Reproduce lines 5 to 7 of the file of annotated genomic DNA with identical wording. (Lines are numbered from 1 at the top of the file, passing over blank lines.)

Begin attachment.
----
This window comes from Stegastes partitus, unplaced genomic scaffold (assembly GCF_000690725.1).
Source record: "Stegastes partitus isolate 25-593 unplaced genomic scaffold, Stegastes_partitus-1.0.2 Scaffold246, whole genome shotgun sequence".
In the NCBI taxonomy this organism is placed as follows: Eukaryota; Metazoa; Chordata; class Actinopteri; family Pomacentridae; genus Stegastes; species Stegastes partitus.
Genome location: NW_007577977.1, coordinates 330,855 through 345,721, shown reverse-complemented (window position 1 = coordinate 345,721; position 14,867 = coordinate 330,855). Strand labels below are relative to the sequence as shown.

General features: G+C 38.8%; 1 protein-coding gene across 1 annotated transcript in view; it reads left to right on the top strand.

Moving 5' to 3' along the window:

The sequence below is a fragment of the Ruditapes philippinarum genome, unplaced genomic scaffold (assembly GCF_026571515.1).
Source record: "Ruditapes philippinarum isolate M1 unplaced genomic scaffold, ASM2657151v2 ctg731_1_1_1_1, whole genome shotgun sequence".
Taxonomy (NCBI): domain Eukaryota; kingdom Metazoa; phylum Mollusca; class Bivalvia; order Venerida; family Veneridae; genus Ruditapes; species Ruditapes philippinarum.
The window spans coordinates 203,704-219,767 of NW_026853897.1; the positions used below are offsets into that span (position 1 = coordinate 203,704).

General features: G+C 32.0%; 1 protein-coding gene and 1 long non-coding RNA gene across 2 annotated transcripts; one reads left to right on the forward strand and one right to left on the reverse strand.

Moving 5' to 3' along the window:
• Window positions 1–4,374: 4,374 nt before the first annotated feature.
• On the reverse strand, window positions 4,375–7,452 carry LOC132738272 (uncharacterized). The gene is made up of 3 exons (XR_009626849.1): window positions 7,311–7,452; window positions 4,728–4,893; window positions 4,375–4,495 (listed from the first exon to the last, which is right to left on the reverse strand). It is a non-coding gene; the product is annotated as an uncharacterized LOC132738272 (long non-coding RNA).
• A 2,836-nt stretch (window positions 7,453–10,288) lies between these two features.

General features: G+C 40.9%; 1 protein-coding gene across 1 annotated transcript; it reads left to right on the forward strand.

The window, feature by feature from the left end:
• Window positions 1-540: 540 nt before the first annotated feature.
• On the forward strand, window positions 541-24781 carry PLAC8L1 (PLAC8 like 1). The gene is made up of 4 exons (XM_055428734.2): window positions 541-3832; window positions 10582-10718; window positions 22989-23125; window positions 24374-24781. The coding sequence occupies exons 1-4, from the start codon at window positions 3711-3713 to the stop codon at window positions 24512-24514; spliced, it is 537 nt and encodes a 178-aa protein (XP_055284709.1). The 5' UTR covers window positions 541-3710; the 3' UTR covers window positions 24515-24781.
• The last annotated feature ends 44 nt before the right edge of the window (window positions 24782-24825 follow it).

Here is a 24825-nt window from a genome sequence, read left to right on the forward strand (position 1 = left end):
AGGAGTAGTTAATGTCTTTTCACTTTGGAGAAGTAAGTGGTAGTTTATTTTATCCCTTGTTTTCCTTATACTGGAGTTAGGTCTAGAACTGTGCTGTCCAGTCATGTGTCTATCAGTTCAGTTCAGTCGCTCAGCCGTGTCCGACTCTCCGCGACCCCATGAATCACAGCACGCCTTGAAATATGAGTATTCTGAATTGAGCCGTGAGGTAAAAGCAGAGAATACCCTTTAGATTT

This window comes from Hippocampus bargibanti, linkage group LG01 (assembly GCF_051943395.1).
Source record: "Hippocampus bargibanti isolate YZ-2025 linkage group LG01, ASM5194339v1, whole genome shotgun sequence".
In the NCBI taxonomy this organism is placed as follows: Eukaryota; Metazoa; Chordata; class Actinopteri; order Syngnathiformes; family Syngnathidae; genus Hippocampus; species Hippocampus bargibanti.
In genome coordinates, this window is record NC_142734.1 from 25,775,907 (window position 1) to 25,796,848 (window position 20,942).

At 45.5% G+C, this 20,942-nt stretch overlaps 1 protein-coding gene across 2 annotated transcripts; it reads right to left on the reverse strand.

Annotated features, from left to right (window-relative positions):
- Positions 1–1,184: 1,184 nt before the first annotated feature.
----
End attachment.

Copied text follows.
General features: G+C 38.8%; 1 protein-coding gene across 1 annotated transcript in view; it reads left to right on the top strand.

Moving 5' to 3' along the window:

The sequence below is a fragment of the Ruditapes philippinarum genome, unplaced genomic scaffold (assembly GCF_026571515.1).